I held back at the beginning of the swim as I did in my last race in Jim Thorpe. I did not want to blow-up by the first turn buoy, plus I knew that this course is deceptive - the first turn buoy is about 450 meters from the start, but most people make a mistake and think it is half of the course. Then they blow-up in the last 300-400 meters of the swim. So I held back for the first 100 meters, watched for the arms and legs around me. When the pack separated a bit after about 100 meters I settled into a good pace and kept it through out the whole swim. I felt pretty good and did a lot of sighting not to stray too far off course. In the second half of the swim I increased my swim rate and kicking to get more blood into my legs for the run to T1. I exited the water at about the same time as last year only this year I did not wear wetsuit. So I guess I can claim a slight improvement of the swim time. But it is nothing significant since I did not really do much swim training this year. This certainly remains an area for future improvement. I ran up to the transition, put on my helmet grabbed my bike and flew out to the bike mount line.
Bike 40km (1:08:32)
The bike starts with a nasty climb and I needed to get my shoes on while on the bike before I get to the hill. I made it just in time and went for it. For this race I decide not to hold anything back on the bike and on the run and hoped that my training got me ready for this approach. So I flew-up the hill pretty fast passing about 10 people that struggled up the hill. I put on my sunglasses on the short flat section before hitting the main part of the course. And then I just flew. I kept the aero position as much as I could the whole two loops on the course and just kept passing people. The first lap I did not have anyone even get close to me and on the second loop one of the sprint athletes passed me and another one kept passing me up the hill, but was too slow on the flats and downhill. So we played cat and mouse for about half of the bike loop. That definitely made it more interesting.
I eased-up the gears before heading back to the park and got out of the shoes for the dismount. Knowing the area I did not want to wipe-out on the bike in the last stretch that has a lot of huge bumps and water bottle launchers as many people can attest (right Leah :-). I dismounted the bike and ran around two slower athletes into the transition. The relay teams were hanging around their rack, but some were dangerously close to my rack. So I warned them and then threw my bike on the rack. Took off my helmet, slipped into the shoes, grabbed the race belt and visor and went for the run. I was extremely happy with the bike.
Run 10km (48:07)
Well the run was not as good - my legs felt like lead. Especially my hamstrings were locked-up from the bike. Mental note - go hard on the bike in the next brick and test it out. It got worse before it could get better. I walked the first little hills in hope the legs would improve. They did a bit so I could resume running, but I was nowhere near the 7:30 pace I was planning. More like 8:00 and slower especially on the first lap. On the second lap I was working had to increase the pace a bit and made a plan to go for it at about 0.5 mi to finish marker. As it turned-out just about 200 meters before that sign another athlete from my age group passed me. And as I described in earlier post I did not want to be passed this close to the finish. I stuck with him for the next 400 or 500 meters and then decided to make my move. I sped-up and kept pretty aggressive pace until I could no longer hear his steps. Then I eased off a bit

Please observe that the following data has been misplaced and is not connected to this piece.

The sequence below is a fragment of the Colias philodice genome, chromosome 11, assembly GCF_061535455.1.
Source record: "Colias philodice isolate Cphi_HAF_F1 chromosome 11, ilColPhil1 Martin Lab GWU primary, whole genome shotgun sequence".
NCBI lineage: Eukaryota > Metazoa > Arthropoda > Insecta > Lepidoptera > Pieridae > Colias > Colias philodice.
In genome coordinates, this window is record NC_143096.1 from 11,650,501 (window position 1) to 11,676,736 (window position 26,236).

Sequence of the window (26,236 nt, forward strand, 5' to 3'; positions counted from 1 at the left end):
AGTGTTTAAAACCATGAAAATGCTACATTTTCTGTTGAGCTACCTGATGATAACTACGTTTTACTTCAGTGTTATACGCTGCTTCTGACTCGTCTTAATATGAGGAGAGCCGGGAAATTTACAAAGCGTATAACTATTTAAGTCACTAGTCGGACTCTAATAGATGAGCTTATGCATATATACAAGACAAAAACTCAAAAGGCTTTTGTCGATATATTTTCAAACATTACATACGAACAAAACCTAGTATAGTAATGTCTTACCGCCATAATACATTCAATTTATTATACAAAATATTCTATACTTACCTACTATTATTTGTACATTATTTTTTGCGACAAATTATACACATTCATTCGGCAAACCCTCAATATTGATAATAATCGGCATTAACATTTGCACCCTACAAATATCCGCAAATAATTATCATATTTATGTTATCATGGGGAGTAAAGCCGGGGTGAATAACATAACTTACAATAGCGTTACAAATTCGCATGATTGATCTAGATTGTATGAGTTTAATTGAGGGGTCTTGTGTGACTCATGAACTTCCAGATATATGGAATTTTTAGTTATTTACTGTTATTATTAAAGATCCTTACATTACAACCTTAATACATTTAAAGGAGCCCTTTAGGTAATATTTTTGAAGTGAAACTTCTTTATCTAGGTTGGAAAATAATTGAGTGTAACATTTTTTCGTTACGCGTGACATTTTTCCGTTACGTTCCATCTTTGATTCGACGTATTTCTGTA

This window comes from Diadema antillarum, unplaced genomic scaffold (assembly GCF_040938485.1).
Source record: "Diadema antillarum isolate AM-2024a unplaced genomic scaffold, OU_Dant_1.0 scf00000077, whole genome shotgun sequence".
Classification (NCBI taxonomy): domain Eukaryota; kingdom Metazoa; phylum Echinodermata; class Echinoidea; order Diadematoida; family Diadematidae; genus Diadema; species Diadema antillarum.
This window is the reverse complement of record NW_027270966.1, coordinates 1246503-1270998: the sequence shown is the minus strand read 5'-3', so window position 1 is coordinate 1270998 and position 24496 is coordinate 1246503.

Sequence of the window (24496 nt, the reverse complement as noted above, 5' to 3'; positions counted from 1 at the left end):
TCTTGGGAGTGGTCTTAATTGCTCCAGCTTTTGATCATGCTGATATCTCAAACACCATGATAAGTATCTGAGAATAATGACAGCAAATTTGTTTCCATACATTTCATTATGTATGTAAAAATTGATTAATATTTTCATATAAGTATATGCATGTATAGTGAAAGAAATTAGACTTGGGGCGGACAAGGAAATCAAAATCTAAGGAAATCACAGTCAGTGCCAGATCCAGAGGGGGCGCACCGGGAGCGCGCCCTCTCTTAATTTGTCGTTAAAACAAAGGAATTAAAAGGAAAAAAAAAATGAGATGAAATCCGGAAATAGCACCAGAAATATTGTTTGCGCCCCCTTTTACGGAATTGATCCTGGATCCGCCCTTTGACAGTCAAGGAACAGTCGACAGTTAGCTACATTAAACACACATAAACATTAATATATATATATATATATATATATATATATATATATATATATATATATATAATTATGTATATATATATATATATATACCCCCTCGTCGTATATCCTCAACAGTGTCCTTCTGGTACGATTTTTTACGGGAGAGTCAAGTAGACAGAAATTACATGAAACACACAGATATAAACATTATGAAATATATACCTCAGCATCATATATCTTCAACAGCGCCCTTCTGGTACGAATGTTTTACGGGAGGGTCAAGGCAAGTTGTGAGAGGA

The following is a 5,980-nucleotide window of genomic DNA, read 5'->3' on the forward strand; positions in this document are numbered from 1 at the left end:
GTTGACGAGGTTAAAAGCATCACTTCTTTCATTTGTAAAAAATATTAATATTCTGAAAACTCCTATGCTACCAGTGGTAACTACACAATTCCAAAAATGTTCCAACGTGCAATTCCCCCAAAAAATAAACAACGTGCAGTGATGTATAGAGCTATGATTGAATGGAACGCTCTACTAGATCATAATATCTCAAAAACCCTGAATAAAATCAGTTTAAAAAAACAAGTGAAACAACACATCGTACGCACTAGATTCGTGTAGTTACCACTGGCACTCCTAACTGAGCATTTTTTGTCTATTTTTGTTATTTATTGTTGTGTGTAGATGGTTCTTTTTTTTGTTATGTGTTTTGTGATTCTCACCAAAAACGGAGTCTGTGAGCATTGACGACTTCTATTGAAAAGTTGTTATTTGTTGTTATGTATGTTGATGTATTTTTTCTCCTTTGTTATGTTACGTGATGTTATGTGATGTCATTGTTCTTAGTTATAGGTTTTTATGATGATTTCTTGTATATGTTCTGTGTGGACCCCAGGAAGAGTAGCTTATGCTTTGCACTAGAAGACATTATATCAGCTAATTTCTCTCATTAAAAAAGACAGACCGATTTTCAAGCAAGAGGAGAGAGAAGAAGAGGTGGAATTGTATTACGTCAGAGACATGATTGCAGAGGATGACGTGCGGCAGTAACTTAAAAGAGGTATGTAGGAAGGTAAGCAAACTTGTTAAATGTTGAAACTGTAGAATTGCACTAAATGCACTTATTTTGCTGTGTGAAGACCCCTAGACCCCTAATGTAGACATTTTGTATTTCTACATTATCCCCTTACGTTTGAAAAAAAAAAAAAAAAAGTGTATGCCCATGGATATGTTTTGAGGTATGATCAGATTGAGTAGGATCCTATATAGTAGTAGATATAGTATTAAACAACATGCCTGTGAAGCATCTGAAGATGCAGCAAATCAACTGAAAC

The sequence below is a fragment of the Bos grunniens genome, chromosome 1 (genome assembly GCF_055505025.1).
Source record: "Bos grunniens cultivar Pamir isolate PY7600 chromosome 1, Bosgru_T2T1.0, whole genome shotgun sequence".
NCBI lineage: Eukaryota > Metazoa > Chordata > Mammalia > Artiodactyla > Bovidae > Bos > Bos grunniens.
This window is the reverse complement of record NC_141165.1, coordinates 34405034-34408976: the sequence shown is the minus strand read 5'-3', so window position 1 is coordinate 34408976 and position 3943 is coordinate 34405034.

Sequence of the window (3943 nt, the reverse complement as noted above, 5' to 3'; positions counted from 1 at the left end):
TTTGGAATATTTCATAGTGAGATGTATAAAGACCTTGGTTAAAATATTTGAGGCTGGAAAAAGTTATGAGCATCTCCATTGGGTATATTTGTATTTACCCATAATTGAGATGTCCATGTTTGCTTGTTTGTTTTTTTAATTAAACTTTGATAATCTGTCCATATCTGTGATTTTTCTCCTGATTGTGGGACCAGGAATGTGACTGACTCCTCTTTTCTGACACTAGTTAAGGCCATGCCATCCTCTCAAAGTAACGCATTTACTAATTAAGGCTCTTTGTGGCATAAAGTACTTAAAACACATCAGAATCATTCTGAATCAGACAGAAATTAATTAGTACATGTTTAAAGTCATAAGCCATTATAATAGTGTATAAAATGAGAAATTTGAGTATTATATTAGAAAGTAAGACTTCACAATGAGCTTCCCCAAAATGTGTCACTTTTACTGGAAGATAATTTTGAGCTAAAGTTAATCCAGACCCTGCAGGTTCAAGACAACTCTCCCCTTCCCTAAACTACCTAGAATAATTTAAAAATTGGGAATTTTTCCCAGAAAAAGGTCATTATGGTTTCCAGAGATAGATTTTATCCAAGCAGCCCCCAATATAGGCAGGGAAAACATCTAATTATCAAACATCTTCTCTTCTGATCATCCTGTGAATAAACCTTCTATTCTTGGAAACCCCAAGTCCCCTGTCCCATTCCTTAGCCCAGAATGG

When I turned to the gravel road that goes to finish line I just gave it all I had. If you look close enough you can see that I'm close to finish line here. Just about 25 meters away. And here is how I looked when I finished - the picture is speaking volumes about how much more energy I had left after this.
How did I do?
It has been few days since the results were posted so I had time to look at my splits and compare them to last year, best person in my division. Here is where I stand - this year I did very well and hit the goal pace for this race even given the workload in the office and flu I had few weeks ago. So here is the breakdown:
Compared to last year I had overall time better by 8:18 and I gained most of the time in transition and on the bike. My swim time was comparable to last year, but last year I was swimming with wetsuit which definitely helped a bit. I gained 1:21 in T1 and 0:26 in T2. My bike split was 5:17 faster than last year and I improved the run split by 1:26. I finished 55th overall from 330 finishers and 14th in the age group (out of 47 finishers). Not quite AG spots, but very good considering this race is very popular in this area and has very good awards for the overall and AG winners. I'm very happy with breaking the 2:30 in Olympic race and look forward to the last two triathlon races in this season. They are mostly B and C races that I do for fun. The next and last A-race of this season is my first marathon. I'll see you in Philly on November 23rd. It will be fun. I hope there are no yellow jackets near the marathon expo in Philly...